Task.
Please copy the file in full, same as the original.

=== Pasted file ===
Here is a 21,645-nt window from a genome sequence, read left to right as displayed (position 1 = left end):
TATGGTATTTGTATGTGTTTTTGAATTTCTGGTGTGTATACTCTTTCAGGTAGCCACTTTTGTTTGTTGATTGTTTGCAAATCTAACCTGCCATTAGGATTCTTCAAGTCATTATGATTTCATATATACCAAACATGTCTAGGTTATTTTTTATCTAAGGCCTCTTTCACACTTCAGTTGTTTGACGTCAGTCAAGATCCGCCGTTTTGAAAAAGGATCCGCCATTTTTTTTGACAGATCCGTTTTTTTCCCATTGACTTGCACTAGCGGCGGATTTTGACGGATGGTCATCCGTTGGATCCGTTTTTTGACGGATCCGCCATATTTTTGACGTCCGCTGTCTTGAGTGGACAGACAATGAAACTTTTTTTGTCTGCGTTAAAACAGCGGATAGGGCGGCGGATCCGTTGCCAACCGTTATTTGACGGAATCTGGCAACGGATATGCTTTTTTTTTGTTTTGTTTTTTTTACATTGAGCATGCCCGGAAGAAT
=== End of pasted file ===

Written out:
Here is a 21,645-nt window from a genome sequence, read left to right as displayed (position 1 = left end):
TATGGTATTTGTATGTGTTTTTGAATTTCTGGTGTGTATACTCTTTCAGGTAGCCACTTTTGTTTGTTGATTGTTTGCAAATCTAACCTGCCATTAGGATTCTTCAAGTCATTATGATTTCATATATACCAAACATGTCTAGGTTATTTTTTATCTAAGGCCTCTTTCACACTTCAGTTGTTTGACGTCAGTCAAGATCCGCCGTTTTGAAAAAGGATCCGCCATTTTTTTTGACAGATCCGTTTTTTTCCCATTGACTTGCACTAGCGGCGGATTTTGACGGATGGTCATCCGTTGGATCCGTTTTTTGACGGATCCGCCATATTTTTGACGTCCGCTGTCTTGAGTGGACAGACAATGAAACTTTTTTTGTCTGCGTTAAAACAGCGGATAGGGCGGCGGATCCGTTGCCAACCGTTATTTGACGGAATCTGGCAACGGATATGCTTTTTTTTTGTTTTGTTTTTTTTACATTGAGCATGCCCGGAAGAAT